Devils Postpile National Monument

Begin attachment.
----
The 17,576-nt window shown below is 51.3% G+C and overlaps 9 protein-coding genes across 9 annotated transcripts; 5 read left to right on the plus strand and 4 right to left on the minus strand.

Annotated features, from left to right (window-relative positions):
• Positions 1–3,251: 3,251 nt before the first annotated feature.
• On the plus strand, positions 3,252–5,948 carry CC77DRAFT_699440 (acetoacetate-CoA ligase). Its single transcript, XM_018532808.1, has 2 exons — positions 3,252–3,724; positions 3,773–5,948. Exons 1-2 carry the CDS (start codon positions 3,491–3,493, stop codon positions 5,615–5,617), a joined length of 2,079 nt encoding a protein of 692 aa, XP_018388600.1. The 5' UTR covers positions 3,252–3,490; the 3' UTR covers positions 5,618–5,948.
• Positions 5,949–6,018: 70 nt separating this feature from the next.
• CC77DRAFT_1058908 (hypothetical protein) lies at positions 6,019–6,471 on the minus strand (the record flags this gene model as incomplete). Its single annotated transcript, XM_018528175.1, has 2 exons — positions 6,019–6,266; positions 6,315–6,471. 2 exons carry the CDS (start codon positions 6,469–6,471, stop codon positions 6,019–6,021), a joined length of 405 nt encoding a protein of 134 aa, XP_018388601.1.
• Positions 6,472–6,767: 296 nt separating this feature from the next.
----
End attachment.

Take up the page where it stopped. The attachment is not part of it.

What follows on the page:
Devils Postpile National Monument is located near Mammoth Mountain in eastern California. The national monument protects Devils Postpile, a rock formation of columnar basalt. In addition, the John Muir Trail and Pacific Crest Trail merge into one trail as they pass through the monument, excluding a small developed area containing the monument headquarters, visitor center and a campground, the National Monument lies within the borders of the Ansel Adams Wilderness. The monument was once part of Yosemite National Park, but discovery of gold in 1905 near Mammoth Lakes prompted a change that left the Postpile on adjacent public land. Later, a proposal to build a dam called for blasting the Postpile into the river. Influential Californians, including John Muir, persuaded the government to stop the demolition and, in 1911. The flora and fauna at Devils Postpile are typical of the Sierra Nevada, dark-eyed juncos and white-crowned sparrows are common in the summer. The name Devils Postpile refers to a cliff of columnar basalt.